If the Jansenists were the great enemies of  the Sacred Heart, it was the Jesuits who were the most determined critics of the Jansenists.  It was also, of course, the Jesuits who were the most fervent supporters and promoters of the Sacred Heart.  So....When we return to the Batoni painting of the Sacred Heart, painted for the Jesuits in 1767 and compare it to the Jansenist painting of St Augustine a hundred years earlier we can presume that something is going on here. We should, perhaps,  read  the most famous picture of the Sacred Heart, and the most famous painting of St Augustine alongside one another.  We should perhaps view the painting of St. Augustine through the lens or window of the Botoni picture. De Champaigne’s work must have been well known to Batoni and it is not too fanciful to suggest that Batoni’s painting for the Jesuits was perhaps making use of the Jansenist painting.  In the painting /etching of St Augustine  the saint is shown holding his heart.  It may be that de Champaigne is referencing here the line in the Confessions where Augustine says:

de Champaigne's Augustine
Who will hold fast the human heart so that it may stand and see how eternity, standing beyond past and future, speaks both past and future? Is my hand capable of this? Or can the hand of my mouth accomplish such a great thing through language?(Confessions, 11.11).

In the painting he holds a pen or quill and seeks to hold fast to his heart and translate the divine truth into language: the words the Jansenists believed were necessary to reform the church. The painting does not use the quote from St. Paul, but simply the word 'veritas' - truth shining above the Bible.  The Saint's heart is full of God's truth, and it is therefore to his writings, inspired by truth, to which the Church must look for guidance.  It is, to reference the quote from the Confessions(11.11), Augustine who has been able to hold fast to the human heart and to translate the truth into language!

 Contrast this with Batoni.  Here we see the Jesuit response to the Jansenist heretical attacks on the devotion. Christ holds His heart and in doing so challenges the idea that only a limited number of people were predestined to be redeemed. Here God’s grace is being offered to all, and not just to the predestined elect.  Grace could be efficacious for all, and not for the select few.  We can ask for mercy and forgiveness and ask for God’s grace to flow into us and set us on fire.   The Sacred Heart invites us to love Him, to give Him our hearts as he gives His to us.  To Jansenists such as de Champaigne, these ideas were anathema and were – they (wrongly) believed – contrary to what St. Augustine taught.  For all its sentimentalism and kitsch the Batoni painting was a powerful statement of the Jesuit case against the narrow way of understanding salvation propounded by the Jansenists.  In the Sacred Heart each and every one of us is called and offered God’s love and mercy: salvation is in our hands, just like Christ’s heart is in his. We have it in our power to open our hearts to God’s love and give our heart – our complete and whole selves – to Him.  We can make amends and reparations for all our failures to love God and our neighbor!  The future is in our hands, and is not all pre-determined.  Jesus offers us HIS heart, and HE  holds out His hand and asks us for ours.  All of us, and not just the elect.  Thus, the Sacred Heart is indeed the summary of the Catholic faith, and a rebuke to the misguided Jansenism which informs the painting of St. Augustine.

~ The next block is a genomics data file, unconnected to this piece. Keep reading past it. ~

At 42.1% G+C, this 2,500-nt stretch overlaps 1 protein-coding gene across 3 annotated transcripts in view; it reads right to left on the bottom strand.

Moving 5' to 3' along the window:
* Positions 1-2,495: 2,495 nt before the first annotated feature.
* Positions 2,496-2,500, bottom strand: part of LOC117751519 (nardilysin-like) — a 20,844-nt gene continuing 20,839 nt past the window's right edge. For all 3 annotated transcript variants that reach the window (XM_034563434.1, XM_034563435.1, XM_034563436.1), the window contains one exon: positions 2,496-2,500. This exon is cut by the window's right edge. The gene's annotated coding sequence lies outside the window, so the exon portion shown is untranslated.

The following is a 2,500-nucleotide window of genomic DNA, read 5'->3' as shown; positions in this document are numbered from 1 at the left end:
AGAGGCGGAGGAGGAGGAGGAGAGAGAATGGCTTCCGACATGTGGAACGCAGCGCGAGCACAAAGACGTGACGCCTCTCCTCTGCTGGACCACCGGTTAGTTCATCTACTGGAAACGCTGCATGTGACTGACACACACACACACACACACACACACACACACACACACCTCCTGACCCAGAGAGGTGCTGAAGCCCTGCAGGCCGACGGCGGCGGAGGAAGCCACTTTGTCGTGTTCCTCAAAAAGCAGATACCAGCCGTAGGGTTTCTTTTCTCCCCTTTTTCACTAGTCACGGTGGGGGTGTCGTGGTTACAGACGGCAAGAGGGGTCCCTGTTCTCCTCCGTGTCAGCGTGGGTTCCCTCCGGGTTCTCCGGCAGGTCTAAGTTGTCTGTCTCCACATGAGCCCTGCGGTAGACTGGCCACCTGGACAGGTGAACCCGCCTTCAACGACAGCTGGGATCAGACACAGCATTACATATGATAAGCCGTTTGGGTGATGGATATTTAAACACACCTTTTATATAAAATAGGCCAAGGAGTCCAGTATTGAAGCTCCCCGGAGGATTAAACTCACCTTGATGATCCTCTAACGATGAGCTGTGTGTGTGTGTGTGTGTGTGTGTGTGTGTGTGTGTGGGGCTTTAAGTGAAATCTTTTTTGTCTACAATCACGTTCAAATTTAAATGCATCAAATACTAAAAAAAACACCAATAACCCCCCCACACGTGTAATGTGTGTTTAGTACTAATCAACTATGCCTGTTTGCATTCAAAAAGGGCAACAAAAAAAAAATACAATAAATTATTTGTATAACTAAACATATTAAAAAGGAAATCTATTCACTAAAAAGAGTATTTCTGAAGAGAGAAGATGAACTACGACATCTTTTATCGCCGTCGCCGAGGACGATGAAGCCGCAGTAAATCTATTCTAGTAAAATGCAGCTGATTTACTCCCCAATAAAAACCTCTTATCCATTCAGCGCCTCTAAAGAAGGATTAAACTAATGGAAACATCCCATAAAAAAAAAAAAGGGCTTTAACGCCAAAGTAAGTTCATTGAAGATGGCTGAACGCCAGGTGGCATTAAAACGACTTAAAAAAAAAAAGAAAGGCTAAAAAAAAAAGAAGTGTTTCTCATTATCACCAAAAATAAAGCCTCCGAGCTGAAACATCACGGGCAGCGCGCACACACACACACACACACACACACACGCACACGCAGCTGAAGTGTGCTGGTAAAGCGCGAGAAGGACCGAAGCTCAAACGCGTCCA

However,  we are not constrained to read de Champaigne's painting from the distorted Jansenist perspective which its painter undoubtedly intended.  Indeed, we can rightly see St Augustine as helping to lay the deep theological foundations of our devotion to the Sacred Heart:  the love which is the Alpha and Omega of all creation.  Contrary to the Jansenist view that saw God's love and grace as for a select few, the Sacred Heart came to symbolize the universal love of God for all mankind. Hence in 1794 Pope Pius VI issued his Bull, Auctorem Fidei to assert that the devotion to the Sacred Heart was grounded in scripture and Catholic teaching -and that included the writings of Augustine-  and not some new invention. In this respect we must, therefore, understand Augustine as a saint of the Sacred Heart: someone who taught that God's love was universal and total.  As Teilhard observes:

under the influence of rare passions like those of Paul, Augustine  or Teresa (of Avila)  the theory and practice of total love have ever since been propagated. So, as a result of the two thousand years of mystical experience that supports us, the contact we can make with the personal centre of the universe has gained as much in manifest riches as our possible contact with the world's natural spheres after two thousand years of science. ( Human Energy, 159-60)

Teilhard read Augustine in terms of his  'contact with the personal centre of the universe'. And that personal centre of the universe is the Heart of Jesus: the home of all restless hearts.  Both men saw the world through what Augustine refers to as the 'eye of the heart'.  Teilhard was in this respect much closer to the spirituality of Augustine than were the Jansenists.